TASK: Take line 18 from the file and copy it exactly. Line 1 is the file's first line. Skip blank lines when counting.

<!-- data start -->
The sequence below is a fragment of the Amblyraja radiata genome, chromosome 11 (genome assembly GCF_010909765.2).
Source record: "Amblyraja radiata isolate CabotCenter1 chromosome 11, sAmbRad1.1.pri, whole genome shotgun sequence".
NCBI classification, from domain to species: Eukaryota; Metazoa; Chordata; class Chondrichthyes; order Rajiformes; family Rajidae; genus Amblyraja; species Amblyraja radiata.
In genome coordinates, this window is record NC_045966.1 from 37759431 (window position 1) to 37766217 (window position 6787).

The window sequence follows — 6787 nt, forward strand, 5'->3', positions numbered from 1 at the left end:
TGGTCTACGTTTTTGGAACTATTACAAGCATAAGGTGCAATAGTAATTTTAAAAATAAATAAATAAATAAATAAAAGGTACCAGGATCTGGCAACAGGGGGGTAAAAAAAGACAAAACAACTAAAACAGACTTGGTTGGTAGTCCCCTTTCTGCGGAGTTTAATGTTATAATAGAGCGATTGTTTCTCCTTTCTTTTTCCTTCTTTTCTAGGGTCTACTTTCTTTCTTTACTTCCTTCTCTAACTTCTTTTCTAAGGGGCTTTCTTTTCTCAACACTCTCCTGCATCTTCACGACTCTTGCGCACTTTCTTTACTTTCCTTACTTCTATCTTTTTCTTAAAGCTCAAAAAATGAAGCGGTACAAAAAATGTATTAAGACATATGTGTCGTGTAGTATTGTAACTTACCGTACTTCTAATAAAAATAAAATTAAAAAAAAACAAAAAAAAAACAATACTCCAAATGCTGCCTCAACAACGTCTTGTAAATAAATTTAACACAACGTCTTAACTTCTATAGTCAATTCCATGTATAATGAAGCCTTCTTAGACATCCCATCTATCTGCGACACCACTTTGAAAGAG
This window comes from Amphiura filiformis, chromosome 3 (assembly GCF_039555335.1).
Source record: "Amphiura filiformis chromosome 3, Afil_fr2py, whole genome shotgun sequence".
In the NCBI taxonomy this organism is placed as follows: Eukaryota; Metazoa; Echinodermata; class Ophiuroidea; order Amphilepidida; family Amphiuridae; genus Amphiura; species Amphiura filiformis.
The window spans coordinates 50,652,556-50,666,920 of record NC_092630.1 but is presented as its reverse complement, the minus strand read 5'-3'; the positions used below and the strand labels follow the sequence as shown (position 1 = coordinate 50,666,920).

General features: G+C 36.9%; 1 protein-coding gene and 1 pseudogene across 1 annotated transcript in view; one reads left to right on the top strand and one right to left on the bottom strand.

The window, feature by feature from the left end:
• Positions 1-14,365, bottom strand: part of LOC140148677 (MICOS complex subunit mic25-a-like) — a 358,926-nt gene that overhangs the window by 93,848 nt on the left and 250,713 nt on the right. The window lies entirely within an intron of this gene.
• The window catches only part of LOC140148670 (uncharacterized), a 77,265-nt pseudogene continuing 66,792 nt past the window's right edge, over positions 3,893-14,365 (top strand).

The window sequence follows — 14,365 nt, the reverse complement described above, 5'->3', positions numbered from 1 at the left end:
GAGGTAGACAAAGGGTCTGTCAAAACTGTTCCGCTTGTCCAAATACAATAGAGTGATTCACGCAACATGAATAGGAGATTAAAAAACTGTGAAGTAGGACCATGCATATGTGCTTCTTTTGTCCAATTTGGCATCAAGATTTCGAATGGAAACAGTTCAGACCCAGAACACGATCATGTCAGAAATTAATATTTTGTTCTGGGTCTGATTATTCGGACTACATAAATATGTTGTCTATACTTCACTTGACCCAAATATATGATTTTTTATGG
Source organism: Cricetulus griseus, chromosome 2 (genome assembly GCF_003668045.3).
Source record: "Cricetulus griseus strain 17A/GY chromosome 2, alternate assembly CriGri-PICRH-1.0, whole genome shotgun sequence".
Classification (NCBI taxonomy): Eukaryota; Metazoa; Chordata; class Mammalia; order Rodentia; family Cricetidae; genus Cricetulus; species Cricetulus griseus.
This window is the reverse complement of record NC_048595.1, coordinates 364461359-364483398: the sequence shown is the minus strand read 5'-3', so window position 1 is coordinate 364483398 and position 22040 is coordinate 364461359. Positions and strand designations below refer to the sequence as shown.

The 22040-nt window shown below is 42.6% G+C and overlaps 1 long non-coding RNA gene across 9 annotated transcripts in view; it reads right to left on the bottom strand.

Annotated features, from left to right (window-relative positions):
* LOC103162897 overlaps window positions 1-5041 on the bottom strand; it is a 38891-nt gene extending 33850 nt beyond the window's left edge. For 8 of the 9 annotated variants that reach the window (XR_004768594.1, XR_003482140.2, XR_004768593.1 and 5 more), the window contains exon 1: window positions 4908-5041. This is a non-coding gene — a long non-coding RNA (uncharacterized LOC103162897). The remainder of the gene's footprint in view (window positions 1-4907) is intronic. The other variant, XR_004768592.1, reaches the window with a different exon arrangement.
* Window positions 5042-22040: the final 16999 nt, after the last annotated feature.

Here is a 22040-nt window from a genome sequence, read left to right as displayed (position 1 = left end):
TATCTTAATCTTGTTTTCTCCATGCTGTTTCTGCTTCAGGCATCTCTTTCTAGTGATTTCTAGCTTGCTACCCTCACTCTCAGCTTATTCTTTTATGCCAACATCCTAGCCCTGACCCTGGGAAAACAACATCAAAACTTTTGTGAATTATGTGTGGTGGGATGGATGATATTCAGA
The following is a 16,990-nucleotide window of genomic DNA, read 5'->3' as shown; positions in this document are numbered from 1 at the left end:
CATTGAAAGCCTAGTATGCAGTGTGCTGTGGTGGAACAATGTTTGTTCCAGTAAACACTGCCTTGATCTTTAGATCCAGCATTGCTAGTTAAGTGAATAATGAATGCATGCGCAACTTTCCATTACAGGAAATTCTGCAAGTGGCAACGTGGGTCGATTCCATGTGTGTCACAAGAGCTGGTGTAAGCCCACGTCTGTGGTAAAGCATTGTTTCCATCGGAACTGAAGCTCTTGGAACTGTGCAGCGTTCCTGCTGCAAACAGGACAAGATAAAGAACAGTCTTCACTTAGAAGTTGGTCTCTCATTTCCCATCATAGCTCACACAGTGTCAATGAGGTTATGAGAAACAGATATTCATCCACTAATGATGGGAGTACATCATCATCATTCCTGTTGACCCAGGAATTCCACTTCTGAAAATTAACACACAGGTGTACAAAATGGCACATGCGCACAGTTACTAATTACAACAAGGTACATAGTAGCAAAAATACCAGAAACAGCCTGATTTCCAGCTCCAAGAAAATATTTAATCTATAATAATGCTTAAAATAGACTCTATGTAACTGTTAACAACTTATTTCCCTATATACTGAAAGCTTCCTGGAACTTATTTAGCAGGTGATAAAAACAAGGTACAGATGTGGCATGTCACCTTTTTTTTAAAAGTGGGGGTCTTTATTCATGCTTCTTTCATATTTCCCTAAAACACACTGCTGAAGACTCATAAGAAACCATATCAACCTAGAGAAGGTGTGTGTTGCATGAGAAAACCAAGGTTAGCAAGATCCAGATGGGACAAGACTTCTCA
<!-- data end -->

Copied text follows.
Source record: "Cricetulus griseus strain 17A/GY chromosome 2, alternate assembly CriGri-PICRH-1.0, whole genome shotgun sequence".